• Secondly, the prime minister had used inciting words from that very city where this cruel act was committed, barely two weeks before Aregawi’s assassination, attacking opposition groups in the country in an irresponsible manner, purportedly his way of denying them public support in the election. Unfortunately, as the words he often employs are unrestrained, they were as inflammatory this time. Indeed, some of them were too guttery for use by holder of a high office and a national leader. Therefore, there is strong suspicion that his insinuations and vitriolic attacks, coming as they did in an electoral environment, if not the prime instigator, they could have contributed to Ato Aregawi’s murder.

• Third, on March 3 BBC reported that it has found credible evidence how the TPLF had diverted international humanitarian aid for arms purchase, thereby severely challenging TPLF’s credibility. This story has and continues to inundate headlines and the blogs. In fact, in spite of angry denials by Ato Meles, the who is who of the Ethiopian government and Bob Geldof, there seem to be more people coming out to give credence to the story. The latest now is the 85-year old John James, formerly Band Aid’s field director in Ethiopia, who in an exclusive interview with The Daily Mail (March 9) has added his voice that indeed is true. Investigation is already underway in Britain, at least for their own purposes, BBC being a government-funded propaganda outfit. As far as Ethiopians are concerned, the accusation only has a familiar ring to it. The ruling party is often engaged in/accused of using food distribution to win the political support of beneficiaries, and forcing party membership of students and civil servants, the refusal of which entails denial of access to vocational and degree-level education, and further studies and job opportunities.

It is against this background and, despite threats by cadres of the ruling party to stop public participation in the meetings and refusal by the police to stop those sent to disrupt meetings, the political gatherings in the above mentioned cities and towns took place. According to reports from these meetings, the public was both “irritated and ashamed” by these horrendous actions of the governing party (UDJ/Andinet radio interview, March 16). The cruelty of murder of an opposition candidate, despite the party’s pulsation on the adoption of its code of conduct, must have sounded ironic to most of them. Common revulsion must have galvanised the conscience of citizens.

In his press conference on 18 March, Prime Minister Meles Zenawi denied everything, which was not surprising, since the credibility of his government has always been under constant questioning. Moreover, the past has shown Ethiopians that any allegation the regime vehemently denies has often turned out to be true.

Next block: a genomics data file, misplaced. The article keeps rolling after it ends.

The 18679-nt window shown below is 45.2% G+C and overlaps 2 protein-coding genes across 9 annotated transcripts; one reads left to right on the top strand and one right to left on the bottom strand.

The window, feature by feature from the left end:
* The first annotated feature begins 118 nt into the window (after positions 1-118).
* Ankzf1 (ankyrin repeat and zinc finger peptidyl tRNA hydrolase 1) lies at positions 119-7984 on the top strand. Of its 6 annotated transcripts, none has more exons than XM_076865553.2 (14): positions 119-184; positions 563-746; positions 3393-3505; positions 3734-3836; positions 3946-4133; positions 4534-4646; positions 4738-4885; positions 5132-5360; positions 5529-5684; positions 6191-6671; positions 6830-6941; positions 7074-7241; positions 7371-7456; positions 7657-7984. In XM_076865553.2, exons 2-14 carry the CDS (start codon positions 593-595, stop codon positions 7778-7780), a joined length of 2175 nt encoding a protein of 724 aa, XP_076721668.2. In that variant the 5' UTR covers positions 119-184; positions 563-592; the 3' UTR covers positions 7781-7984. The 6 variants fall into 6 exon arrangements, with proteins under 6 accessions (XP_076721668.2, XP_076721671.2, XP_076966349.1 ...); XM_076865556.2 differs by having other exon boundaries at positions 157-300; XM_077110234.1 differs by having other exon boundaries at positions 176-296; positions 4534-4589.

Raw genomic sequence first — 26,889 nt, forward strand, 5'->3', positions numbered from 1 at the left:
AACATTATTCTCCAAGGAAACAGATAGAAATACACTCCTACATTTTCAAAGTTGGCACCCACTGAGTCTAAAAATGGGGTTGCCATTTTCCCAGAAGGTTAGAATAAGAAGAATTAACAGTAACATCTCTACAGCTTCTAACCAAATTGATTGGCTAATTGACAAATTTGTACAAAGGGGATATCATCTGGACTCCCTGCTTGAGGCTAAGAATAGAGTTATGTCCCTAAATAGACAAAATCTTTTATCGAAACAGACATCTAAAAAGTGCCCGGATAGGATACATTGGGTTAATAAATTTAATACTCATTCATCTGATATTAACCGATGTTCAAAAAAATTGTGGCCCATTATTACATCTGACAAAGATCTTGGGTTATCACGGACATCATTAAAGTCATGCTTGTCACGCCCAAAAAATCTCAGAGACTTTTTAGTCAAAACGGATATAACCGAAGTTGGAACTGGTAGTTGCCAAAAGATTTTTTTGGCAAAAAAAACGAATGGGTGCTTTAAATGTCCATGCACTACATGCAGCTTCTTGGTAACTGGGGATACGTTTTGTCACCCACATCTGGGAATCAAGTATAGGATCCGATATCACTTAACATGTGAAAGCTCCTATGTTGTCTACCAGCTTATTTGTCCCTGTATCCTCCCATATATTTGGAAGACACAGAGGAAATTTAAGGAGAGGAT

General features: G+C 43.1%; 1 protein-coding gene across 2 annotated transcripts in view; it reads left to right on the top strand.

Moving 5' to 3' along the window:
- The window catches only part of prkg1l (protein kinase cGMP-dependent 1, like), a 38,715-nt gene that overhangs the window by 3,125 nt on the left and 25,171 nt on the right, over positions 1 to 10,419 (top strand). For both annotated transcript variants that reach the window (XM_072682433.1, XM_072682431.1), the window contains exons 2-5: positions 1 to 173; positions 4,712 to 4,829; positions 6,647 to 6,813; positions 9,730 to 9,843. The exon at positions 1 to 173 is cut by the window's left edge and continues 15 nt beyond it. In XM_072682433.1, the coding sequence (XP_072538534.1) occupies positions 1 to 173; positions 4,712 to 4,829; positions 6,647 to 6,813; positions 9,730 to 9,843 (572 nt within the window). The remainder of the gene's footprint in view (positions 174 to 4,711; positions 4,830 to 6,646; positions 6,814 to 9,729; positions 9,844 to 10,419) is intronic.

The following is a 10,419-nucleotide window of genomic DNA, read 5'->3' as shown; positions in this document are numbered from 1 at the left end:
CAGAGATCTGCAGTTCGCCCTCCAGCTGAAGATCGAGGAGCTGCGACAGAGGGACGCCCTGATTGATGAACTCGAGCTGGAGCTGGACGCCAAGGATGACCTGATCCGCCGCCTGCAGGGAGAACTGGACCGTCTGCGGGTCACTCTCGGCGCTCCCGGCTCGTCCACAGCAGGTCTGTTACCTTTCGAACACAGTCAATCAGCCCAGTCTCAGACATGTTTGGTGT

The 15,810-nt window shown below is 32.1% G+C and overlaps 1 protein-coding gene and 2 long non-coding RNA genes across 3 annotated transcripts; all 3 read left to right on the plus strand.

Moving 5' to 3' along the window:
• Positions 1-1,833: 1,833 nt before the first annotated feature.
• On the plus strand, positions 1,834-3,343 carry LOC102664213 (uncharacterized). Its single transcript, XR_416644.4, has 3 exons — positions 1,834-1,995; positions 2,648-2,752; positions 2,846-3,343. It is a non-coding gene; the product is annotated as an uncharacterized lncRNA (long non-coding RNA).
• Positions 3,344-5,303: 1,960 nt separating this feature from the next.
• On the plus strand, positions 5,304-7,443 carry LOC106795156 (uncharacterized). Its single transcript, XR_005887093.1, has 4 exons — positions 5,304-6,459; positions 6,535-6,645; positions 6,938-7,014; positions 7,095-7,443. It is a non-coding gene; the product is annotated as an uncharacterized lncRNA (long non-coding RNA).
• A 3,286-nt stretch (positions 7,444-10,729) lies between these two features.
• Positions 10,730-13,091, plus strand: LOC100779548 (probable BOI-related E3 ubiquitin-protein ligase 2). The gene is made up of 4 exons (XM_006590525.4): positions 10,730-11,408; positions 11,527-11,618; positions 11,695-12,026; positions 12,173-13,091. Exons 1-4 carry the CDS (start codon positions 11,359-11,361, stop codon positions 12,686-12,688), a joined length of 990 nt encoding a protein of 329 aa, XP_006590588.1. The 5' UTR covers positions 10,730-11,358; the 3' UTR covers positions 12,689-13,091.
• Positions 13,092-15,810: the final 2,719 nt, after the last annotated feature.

It should be mentioned that three interesting points figured prominently during the prime minister’s oral response to parliament and during the press conferences. The first is categorical denial that the opposition have been ill-treated at any time. He retorted, “They are saying that their members are being intimidated and beaten up. This is a pack of lies.” Secondly, he made it clear that his government has “incriminating document in our hands and we will take legal steps [against the opposition]”, who with their falsehoods defame the TPLF, or incite violence. He said riots were planned in higher learning institutions and secondary schools…, according to the Reporter.

What is worrisome is that, such a sinister reaction by the prime minister presages more than what it is saying. In other words, it reflects TPLF’s established pattern of changing gears. As the opposition groups enjoy public support, the ruling party gets nervous and desperate. This attempt by power to ensure its preponderance might allow things to go out of hand, as happened in 2005. From the way situations are fermenting, there is a compelling need to give the benefit of the doubt to claims by experts about the likelihood of conflict in connection with the election. This sinister sounding phrase “legal action” may necessarily mean a repeat of the tragic past.

Thirdly, the prime minister went public in saying he would authorise his officials to jam the Voice of America, Amharic Service, if Ethiopia has a radio jamming capacity. He denied there was any such capacity in the country, as far as he knew and informed by his officials. This is a cockeyed misrepresentation of the truth. Since 1998, TPLF has been jamming, on and off, “the shortwave transmissions of Voice of the Broad Masses of Eritrea (VOBME), as Eritrean state radio is known,” according to Hans Johnson of Shortwave Central, using Voice of the Tigray Revolution from Mekelle.

Moreover, Hans Johnson reports that the practice of jamming in Ethiopia has longer life. Voice jamming is the technique mostly used to create interference on other/ foreign radio broadcasts, i.e., beaming another radio on the same frequency at the same time. The Emperor had jammed radio Cairo Amharic service, which was broadcasting ELF propaganda against Ethiopia in the 1970s. The military regime jammed the Amharic service of VOA and the voice of Germany, when it was under intense internal and external pressures. Therefore, this claim by Ato Meles now that Ethiopia has never jammed is either foolhardy, intended to cover his record of thought control, or an effort to get the Americans to talk to him face to face so that he would tell them that the practice would take place, in return asking them to close their eyes to TPLF-induced problems, especially in connection with the election. Right at this moment, the TPLF is extremely worried; it is trying every means, including fabricating its own version of events and truths, by way of putting out the fire that has engulfed it.